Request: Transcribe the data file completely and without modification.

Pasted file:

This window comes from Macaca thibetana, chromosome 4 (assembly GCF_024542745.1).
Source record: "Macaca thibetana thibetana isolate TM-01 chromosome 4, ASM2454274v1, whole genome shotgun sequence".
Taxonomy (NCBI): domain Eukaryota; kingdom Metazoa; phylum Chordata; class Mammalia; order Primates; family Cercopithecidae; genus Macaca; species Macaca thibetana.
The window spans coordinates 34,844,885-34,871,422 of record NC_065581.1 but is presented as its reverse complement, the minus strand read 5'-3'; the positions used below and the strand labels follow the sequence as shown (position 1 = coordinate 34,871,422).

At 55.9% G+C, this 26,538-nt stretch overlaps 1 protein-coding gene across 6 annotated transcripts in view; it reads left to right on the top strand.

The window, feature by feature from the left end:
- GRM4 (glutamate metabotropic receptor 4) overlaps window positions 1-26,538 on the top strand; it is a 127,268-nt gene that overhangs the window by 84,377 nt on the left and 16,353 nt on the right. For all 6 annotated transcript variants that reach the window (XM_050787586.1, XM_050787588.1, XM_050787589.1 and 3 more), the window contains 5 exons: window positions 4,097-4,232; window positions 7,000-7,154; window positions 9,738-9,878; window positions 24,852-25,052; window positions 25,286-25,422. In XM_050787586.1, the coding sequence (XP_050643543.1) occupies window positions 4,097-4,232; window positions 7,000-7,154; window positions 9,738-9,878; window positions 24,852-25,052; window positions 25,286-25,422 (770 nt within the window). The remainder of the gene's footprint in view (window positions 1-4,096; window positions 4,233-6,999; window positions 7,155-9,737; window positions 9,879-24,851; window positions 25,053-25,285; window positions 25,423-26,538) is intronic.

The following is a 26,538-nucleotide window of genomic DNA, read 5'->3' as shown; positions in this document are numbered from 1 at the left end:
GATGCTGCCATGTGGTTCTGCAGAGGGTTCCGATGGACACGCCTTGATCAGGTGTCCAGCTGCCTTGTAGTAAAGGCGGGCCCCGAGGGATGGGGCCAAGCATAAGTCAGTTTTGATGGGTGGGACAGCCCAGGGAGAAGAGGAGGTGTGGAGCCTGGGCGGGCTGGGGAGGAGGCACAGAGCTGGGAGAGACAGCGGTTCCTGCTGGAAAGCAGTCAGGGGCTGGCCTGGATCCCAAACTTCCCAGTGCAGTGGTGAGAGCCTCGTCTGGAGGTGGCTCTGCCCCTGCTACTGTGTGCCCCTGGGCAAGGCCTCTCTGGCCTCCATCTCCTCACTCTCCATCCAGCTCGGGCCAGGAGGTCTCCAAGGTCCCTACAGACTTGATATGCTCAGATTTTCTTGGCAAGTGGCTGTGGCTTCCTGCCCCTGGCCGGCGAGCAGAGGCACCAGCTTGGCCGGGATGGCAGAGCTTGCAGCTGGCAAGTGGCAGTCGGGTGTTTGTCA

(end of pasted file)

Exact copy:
This window comes from Macaca thibetana, chromosome 4 (assembly GCF_024542745.1).
Source record: "Macaca thibetana thibetana isolate TM-01 chromosome 4, ASM2454274v1, whole genome shotgun sequence".
Taxonomy (NCBI): domain Eukaryota; kingdom Metazoa; phylum Chordata; class Mammalia; order Primates; family Cercopithecidae; genus Macaca; species Macaca thibetana.
The window spans coordinates 34,844,885-34,871,422 of record NC_065581.1 but is presented as its reverse complement, the minus strand read 5'-3'; the positions used below and the strand labels follow the sequence as shown (position 1 = coordinate 34,871,422).

At 55.9% G+C, this 26,538-nt stretch overlaps 1 protein-coding gene across 6 annotated transcripts in view; it reads left to right on the top strand.

The window, feature by feature from the left end:
- GRM4 (glutamate metabotropic receptor 4) overlaps window positions 1-26,538 on the top strand; it is a 127,268-nt gene that overhangs the window by 84,377 nt on the left and 16,353 nt on the right. For all 6 annotated transcript variants that reach the window (XM_050787586.1, XM_050787588.1, XM_050787589.1 and 3 more), the window contains 5 exons: window positions 4,097-4,232; window positions 7,000-7,154; window positions 9,738-9,878; window positions 24,852-25,052; window positions 25,286-25,422. In XM_050787586.1, the coding sequence (XP_050643543.1) occupies window positions 4,097-4,232; window positions 7,000-7,154; window positions 9,738-9,878; window positions 24,852-25,052; window positions 25,286-25,422 (770 nt within the window). The remainder of the gene's footprint in view (window positions 1-4,096; window positions 4,233-6,999; window positions 7,155-9,737; window positions 9,879-24,851; window positions 25,053-25,285; window positions 25,423-26,538) is intronic.

The following is a 26,538-nucleotide window of genomic DNA, read 5'->3' as shown; positions in this document are numbered from 1 at the left end:
GATGCTGCCATGTGGTTCTGCAGAGGGTTCCGATGGACACGCCTTGATCAGGTGTCCAGCTGCCTTGTAGTAAAGGCGGGCCCCGAGGGATGGGGCCAAGCATAAGTCAGTTTTGATGGGTGGGACAGCCCAGGGAGAAGAGGAGGTGTGGAGCCTGGGCGGGCTGGGGAGGAGGCACAGAGCTGGGAGAGACAGCGGTTCCTGCTGGAAAGCAGTCAGGGGCTGGCCTGGATCCCAAACTTCCCAGTGCAGTGGTGAGAGCCTCGTCTGGAGGTGGCTCTGCCCCTGCTACTGTGTGCCCCTGGGCAAGGCCTCTCTGGCCTCCATCTCCTCACTCTCCATCCAGCTCGGGCCAGGAGGTCTCCAAGGTCCCTACAGACTTGATATGCTCAGATTTTCTTGGCAAGTGGCTGTGGCTTCCTGCCCCTGGCCGGCGAGCAGAGGCACCAGCTTGGCCGGGATGGCAGAGCTTGCAGCTGGCAAGTGGCAGTCGGGTGTTTGTCA